VOLKSWAGEN has agreed to take a series of steps costing about £6.89 billion to settle claims from its unprecedented diesel emissions cheating scandal in the US, sources say.
Most of the money would go to compensate 482,000 owners of cars with two-litre diesel engines that were programmed to turn on emissions controls during lab tests and turn them off while on the road, according to sources.
One of the sources said the agreement was tentative and could change by the time the terms are officially announced by a judge on Tuesday.
The bulk of the cash would be used to fix the cars, buy them back and compensate owners. Some funds would go to government agencies as penalties and for a programme to compensate for the environmental damage caused by pollution, it is said.
Owners would have a choice between selling their vehicles back to VW at the value before the scandal broke on September 18 2015, or keeping the cars and letting the company repair them for free. Either way, they would also get 1,000 US dollars (£675) to 7,000 US dollars (£4,729) depending on their cars’ age.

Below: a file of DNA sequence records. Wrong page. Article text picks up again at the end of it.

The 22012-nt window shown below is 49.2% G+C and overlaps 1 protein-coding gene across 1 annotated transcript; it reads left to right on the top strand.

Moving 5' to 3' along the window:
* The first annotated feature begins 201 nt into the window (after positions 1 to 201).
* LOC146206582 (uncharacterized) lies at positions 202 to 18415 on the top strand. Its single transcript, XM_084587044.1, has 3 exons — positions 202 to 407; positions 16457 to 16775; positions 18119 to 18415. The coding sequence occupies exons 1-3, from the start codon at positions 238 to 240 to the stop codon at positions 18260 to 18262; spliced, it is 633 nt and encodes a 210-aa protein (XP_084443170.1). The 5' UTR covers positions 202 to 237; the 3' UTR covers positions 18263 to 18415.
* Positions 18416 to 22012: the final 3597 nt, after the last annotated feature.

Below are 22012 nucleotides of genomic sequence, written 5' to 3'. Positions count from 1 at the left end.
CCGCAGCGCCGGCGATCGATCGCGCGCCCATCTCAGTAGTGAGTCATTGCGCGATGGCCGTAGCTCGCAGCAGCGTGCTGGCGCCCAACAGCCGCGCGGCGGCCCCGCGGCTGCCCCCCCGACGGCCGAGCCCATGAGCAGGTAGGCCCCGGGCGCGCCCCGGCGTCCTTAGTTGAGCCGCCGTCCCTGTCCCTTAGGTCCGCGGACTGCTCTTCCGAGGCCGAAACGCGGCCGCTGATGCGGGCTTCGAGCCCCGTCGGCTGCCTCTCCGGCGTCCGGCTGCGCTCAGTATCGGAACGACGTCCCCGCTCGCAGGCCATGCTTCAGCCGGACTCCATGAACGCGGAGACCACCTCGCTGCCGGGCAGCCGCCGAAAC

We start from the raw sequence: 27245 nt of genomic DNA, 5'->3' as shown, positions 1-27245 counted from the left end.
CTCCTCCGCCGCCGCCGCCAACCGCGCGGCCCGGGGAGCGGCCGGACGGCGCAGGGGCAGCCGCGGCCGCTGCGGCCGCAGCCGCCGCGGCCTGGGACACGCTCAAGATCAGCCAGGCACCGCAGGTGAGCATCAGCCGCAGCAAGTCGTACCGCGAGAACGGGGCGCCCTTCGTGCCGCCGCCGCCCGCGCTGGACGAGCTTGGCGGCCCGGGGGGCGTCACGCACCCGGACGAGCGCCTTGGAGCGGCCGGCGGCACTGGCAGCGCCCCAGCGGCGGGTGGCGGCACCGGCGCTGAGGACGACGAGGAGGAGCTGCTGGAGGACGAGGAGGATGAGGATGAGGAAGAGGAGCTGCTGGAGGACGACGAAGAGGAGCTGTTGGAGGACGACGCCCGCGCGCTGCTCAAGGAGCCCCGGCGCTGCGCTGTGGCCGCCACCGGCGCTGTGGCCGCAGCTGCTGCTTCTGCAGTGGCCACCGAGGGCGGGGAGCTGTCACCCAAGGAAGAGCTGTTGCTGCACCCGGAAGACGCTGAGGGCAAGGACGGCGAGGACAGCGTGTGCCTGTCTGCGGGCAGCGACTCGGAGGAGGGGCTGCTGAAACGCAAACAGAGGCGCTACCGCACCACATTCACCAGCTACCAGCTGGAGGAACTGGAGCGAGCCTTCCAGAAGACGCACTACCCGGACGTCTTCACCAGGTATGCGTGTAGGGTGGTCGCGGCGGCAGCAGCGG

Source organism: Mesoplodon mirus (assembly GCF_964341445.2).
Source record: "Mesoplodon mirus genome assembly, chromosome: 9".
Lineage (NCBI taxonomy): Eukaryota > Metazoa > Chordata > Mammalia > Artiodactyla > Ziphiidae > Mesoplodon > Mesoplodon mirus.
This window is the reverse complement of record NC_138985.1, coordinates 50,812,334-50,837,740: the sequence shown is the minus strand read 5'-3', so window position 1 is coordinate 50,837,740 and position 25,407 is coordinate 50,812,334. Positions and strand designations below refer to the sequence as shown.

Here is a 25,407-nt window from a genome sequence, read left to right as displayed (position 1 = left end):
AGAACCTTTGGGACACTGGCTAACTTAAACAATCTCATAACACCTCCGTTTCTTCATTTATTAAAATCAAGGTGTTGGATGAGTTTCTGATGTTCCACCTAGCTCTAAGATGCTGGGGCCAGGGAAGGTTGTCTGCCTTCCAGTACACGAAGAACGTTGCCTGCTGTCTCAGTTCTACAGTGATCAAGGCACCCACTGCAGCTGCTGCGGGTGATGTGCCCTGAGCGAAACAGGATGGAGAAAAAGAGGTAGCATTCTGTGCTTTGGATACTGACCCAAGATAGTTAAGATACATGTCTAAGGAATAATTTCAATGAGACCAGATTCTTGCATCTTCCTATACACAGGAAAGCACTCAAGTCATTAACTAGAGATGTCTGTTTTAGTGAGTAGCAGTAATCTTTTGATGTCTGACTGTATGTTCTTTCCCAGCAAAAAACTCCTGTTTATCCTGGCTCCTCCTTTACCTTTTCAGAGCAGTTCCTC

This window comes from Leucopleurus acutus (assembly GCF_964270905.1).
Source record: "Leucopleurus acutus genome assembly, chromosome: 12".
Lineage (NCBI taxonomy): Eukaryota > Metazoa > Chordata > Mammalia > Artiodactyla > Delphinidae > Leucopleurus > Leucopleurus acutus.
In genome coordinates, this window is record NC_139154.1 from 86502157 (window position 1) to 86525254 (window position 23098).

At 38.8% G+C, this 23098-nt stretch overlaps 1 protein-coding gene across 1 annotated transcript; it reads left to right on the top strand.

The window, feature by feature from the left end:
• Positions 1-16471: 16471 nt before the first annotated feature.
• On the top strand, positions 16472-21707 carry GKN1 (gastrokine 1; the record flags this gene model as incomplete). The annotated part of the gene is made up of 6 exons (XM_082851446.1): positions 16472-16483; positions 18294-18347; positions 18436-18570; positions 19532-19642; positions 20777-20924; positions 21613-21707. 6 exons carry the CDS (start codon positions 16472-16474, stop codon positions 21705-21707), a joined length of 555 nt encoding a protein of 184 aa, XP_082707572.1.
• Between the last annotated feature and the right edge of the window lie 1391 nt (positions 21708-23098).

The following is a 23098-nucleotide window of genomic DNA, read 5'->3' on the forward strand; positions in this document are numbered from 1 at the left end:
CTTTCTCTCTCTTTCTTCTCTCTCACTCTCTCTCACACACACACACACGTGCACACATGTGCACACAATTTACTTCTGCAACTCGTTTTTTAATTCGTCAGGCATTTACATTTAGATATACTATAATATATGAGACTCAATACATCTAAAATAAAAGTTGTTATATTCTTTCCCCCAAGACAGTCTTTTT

Lawyers representing owners, VW and government agencies including the Environmental Protection Agency (EPA) have not yet agreed on the steps VW will take to repair the cars, it was claimed.
Neither VW spokeswoman Jeannine Ginivan nor EPA spokesman Nick Conger would comment on the settlement.
Volkswagen owners filed dozens of lawsuits against VW after it acknowledged in September that it intentionally defeated emissions tests and put dirty vehicles on the road.
The company faces as much as £13.5 billion in fines for Clean Air Act violations alone, on top of paying to fix the cars or compensate their owners.
The settlement does not include three-litre Volkswagen diesels, which had another version of cheating software.
Full details of the settlement are scheduled to be released by Senior US District Court Judge Charles Breyer in San Francisco.
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